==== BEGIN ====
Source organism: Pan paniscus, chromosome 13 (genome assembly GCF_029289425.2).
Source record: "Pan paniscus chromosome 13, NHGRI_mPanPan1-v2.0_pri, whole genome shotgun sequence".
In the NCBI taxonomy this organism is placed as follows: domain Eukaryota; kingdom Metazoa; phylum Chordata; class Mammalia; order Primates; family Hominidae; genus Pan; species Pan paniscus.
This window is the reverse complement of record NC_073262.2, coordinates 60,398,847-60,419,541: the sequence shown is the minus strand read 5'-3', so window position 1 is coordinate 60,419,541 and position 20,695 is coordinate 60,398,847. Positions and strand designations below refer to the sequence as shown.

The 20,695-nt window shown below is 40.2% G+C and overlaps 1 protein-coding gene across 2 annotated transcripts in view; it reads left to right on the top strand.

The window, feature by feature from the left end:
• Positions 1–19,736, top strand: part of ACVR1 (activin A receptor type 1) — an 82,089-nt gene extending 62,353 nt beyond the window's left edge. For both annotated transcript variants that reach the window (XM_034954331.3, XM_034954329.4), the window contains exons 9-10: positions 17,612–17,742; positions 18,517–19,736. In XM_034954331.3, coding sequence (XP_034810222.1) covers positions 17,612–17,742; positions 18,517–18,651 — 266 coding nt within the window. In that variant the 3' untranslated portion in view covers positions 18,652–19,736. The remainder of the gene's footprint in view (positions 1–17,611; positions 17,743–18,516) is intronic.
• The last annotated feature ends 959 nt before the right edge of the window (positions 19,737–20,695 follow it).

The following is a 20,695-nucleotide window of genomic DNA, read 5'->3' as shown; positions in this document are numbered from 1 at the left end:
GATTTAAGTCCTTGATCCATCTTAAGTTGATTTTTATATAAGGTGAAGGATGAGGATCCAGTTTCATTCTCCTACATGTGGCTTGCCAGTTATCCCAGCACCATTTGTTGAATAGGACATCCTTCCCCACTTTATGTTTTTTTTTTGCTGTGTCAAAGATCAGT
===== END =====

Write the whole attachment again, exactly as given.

Source organism: Pan paniscus, chromosome 13 (genome assembly GCF_029289425.2).
Source record: "Pan paniscus chromosome 13, NHGRI_mPanPan1-v2.0_pri, whole genome shotgun sequence".
In the NCBI taxonomy this organism is placed as follows: domain Eukaryota; kingdom Metazoa; phylum Chordata; class Mammalia; order Primates; family Hominidae; genus Pan; species Pan paniscus.
This window is the reverse complement of record NC_073262.2, coordinates 60,398,847-60,419,541: the sequence shown is the minus strand read 5'-3', so window position 1 is coordinate 60,419,541 and position 20,695 is coordinate 60,398,847. Positions and strand designations below refer to the sequence as shown.

The 20,695-nt window shown below is 40.2% G+C and overlaps 1 protein-coding gene across 2 annotated transcripts in view; it reads left to right on the top strand.

The window, feature by feature from the left end:
• Positions 1–19,736, top strand: part of ACVR1 (activin A receptor type 1) — an 82,089-nt gene extending 62,353 nt beyond the window's left edge. For both annotated transcript variants that reach the window (XM_034954331.3, XM_034954329.4), the window contains exons 9-10: positions 17,612–17,742; positions 18,517–19,736. In XM_034954331.3, coding sequence (XP_034810222.1) covers positions 17,612–17,742; positions 18,517–18,651 — 266 coding nt within the window. In that variant the 3' untranslated portion in view covers positions 18,652–19,736. The remainder of the gene's footprint in view (positions 1–17,611; positions 17,743–18,516) is intronic.
• The last annotated feature ends 959 nt before the right edge of the window (positions 19,737–20,695 follow it).

The following is a 20,695-nucleotide window of genomic DNA, read 5'->3' as shown; positions in this document are numbered from 1 at the left end:
GATTTAAGTCCTTGATCCATCTTAAGTTGATTTTTATATAAGGTGAAGGATGAGGATCCAGTTTCATTCTCCTACATGTGGCTTGCCAGTTATCCCAGCACCATTTGTTGAATAGGACATCCTTCCCCACTTTATGTTTTTTTTTTGCTGTGTCAAAGATCAGT